Retailers Urging Congress to Take Action Against Shoplifters Selling Stolen Goods Online A coalition of major retailers called on Congress Thursday to implement stricter legislation to increase transparency on e-commerce platforms in a bid to deter criminals from being able to easily resell stolen goods online.
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A coalition of major retailers called on Congress Thursday to implement stricter legislation to increase transparency on e-commerce platforms in a bid to deter criminals from being able to easily resell stolen goods online.
The chief executives of Best Buy, Dick's Sporting Goods, Foot Locker, Kroger, Nordstrom, Target, CVS, Walgreens, Dollar General, and The Home Depot were among a group of 21 signatories to a letter (pdf) sent by the Retail Industry Leaders Association (RILA).
The letter, addressed to House Speaker Nancy Pelosi (D-Calif.), Senate Majority Leader Chuck Schumer (D-N.Y.), House Minority Leader Kevin McCarthy (R-Calif.), and Senate Minority Leader Mitch McConnell (R-Ky.), urged them to implement the bipartisan and bicameral Integrity, Notification, and Fairness in Online Retail Marketplaces (INFORM) for Consumers Act in light of the growing impact of organized retail crime.
"The INFORM Consumers Act is a simple, bipartisan measure that will increase transparency online for all marketplaces, making it easier for consumers to identify exactly who they are buying from, and make it harder for criminal elements to hide behind fake screennames and false business information to fence illicit products while evading law enforcement," said the letter.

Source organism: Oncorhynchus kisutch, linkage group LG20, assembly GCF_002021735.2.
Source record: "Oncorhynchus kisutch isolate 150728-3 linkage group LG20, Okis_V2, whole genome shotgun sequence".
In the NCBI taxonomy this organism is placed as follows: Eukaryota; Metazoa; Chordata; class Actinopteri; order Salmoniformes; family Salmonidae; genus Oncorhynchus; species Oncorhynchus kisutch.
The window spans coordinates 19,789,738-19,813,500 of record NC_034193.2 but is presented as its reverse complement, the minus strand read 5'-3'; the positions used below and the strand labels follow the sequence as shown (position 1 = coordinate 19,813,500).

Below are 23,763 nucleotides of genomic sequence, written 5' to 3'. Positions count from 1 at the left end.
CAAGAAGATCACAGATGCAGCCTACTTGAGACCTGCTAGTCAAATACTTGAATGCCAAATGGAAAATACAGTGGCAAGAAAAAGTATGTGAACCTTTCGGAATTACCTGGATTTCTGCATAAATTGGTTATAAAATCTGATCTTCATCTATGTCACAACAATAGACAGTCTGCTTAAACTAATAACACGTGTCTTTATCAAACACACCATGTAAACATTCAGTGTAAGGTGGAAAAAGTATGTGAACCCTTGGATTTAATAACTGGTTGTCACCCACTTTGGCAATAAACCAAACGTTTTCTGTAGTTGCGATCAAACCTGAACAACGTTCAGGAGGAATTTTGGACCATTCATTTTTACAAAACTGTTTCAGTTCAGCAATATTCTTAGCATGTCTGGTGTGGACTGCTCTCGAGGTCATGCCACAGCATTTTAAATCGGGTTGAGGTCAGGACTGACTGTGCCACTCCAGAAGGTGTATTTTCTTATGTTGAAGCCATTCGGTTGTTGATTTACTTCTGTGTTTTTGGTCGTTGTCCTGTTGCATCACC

There has been a significant uptick in smash-and-grab type crimes and organized looting that have affected many retailers. Recent incidents in certain parts of California, Chicago and elsewhere have resulted in outlets shutting down due to increased criminal activities in the neighborhood.
While retailers face the financial impacts of brazen robberies, employees are threatened with violence as criminals often carry weapons like guns or crowbars. "This is traumatizing for our associates and is unacceptable," Best Buy CEO Corie Barry said on an investor call last month. "We are doing everything we can to try to create [an] as-safe-as-possible environment."
The letter said that there was no accountability when lawbreakers loot stores and then resell the merchandise online. Criminal networks have "exploited a system that protects their anonymity to sell unsafe, stolen, or counterfeit products with little legal recourse."
Marketplaces that support these types of sellers without any obligations have "allowed criminal activity to fester."
The executives ended the letter by asking Congress to implement the Act and ensure "basic transparency and verification protocols" and "finally expose criminals" selling stolen and fake products.
According to the National Retail Federation, 69 percent of retailers have reported a spike in organized retail crime this year. The main reasons given were softer sentencing guidelines, COVID-19 related issues, and the growth of unregulated online marketplaces.